New, and ancient, commemorative coins to celebrate Israel’s 60th anniversary
This copyrighted article was written by Moti Bassok and was republished with the permission of Haaretz.
Coin collectors can celebrate the 60th anniversary of the State of Israel with limited numbers of new commemorative coins: in one-, two- and 10-shekel denominations.
The modern coins were designed by Ruben Nutels, and symbolize the achievements of the state in its first 60 years, and express optimism about a future of peace and prosperity.
The coins bear a pomegranate to symbolize fertility and plenty, alongside a dove and an olive branch, the signs of peace.
The Israel Government Coins and Medals Corporation (IGCMC) has also issued two silver replicas of ancient Jewish coins in honor of the upcoming 60th Independence Day.
They have struck exact silver replicas of two coins that were minted 1900 years ago: one represents destruction and exile, and the other rebirth and independence. They give expression to the importance and meaning of the establishment of the State, independence and sovereignty, according to the IGCMC.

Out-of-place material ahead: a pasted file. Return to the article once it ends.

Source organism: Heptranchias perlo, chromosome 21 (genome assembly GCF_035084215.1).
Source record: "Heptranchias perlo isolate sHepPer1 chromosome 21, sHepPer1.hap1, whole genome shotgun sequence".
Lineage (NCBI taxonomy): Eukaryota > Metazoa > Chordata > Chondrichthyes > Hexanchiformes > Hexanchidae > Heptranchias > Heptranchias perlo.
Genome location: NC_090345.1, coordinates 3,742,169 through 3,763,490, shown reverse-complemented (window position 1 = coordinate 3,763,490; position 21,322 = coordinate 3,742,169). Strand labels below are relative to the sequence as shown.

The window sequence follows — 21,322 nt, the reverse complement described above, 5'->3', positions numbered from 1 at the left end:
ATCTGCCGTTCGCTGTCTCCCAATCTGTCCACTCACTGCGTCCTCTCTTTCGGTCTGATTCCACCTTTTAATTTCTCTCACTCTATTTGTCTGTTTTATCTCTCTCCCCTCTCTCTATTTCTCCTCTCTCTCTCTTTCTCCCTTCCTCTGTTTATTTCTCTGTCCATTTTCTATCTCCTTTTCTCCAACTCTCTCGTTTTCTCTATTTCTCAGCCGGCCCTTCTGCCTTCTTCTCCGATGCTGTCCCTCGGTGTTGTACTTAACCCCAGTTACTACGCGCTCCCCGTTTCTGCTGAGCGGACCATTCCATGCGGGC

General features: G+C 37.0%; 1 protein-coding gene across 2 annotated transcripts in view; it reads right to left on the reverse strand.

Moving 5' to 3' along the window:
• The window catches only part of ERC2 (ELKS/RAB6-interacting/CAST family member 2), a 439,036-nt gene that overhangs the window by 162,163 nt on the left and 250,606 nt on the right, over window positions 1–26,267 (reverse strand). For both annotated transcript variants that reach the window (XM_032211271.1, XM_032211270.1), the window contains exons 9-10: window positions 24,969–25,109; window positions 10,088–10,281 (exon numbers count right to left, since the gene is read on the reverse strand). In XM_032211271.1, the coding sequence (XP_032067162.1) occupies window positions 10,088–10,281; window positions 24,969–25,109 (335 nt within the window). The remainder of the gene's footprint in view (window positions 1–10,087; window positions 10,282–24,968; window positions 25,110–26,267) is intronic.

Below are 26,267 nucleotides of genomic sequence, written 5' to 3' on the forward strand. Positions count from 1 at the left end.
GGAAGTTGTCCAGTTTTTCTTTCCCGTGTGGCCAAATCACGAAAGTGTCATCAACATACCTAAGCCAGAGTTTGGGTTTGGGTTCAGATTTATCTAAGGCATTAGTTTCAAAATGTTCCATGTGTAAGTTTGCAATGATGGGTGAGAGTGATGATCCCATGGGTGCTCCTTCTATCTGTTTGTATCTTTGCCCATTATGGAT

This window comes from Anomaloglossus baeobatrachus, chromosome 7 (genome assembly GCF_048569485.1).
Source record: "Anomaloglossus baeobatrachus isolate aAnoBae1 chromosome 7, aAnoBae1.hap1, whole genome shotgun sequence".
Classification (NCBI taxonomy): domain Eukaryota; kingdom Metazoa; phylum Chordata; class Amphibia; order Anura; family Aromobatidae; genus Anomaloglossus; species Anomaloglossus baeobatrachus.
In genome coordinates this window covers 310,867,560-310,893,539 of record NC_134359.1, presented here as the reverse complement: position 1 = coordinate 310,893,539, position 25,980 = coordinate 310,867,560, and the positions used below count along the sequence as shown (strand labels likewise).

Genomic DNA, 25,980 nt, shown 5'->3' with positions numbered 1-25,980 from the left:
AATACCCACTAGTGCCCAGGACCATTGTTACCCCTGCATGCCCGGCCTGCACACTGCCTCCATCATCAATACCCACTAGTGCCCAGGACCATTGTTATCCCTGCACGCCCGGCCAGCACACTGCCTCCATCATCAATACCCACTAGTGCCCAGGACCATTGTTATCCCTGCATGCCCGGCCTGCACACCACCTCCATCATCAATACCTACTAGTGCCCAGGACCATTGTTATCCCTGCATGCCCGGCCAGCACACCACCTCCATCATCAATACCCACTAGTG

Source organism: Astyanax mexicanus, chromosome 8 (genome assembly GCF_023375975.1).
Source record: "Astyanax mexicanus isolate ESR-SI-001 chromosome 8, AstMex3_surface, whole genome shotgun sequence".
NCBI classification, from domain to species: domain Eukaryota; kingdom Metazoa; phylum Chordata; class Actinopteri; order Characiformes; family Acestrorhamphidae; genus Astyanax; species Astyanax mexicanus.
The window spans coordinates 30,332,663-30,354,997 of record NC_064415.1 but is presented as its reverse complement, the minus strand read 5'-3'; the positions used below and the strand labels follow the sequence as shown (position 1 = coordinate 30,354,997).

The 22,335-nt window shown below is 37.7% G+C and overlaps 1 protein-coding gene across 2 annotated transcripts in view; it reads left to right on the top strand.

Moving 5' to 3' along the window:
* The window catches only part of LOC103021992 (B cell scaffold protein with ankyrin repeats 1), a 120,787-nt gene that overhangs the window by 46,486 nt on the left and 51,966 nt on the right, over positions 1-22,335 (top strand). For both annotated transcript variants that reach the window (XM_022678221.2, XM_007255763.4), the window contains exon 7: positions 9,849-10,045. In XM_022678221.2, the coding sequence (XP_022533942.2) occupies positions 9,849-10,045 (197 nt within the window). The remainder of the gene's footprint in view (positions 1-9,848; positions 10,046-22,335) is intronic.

The coins which were chosen to represent these two opposing messages are two bronze coins from the late 1st or beginning of the 2nd century CE.
One is the famous Judea Capta coin minted by the Romans to honor the fall of the Jewish state established in the Great Revolt, originally minted in Rome in 71 CE. The second, minted in Judea in 132-133 CE, is from the Bar Kochba revolt.
The coins may be bought over the Internet as well as at IGCMC stores.
Copyright 2008 Haaretz.
Haaretz is an independent daily newspaper with a broadly liberal outlook both on domestic issues and on international affairs. It has a journalistic staff of some 330 reporters, writers and editors. The paper is perhaps best known for its Op-ed page, where its senior columnists – among them some of Israel’s leading commentators and analysts – reflect on current events. Haaretz plays an important role in the shaping of public opinion and is read with care in government and decision-making circles.
Haaretz was founded in Jerusalem in 1919 by a group of Zionist immigrants, mainly from Russia. Among its staffers was the Revisionist leader, Ze’ev Jabotinsky. The writer Ahad Ha’am was a frequent contributor during those early years.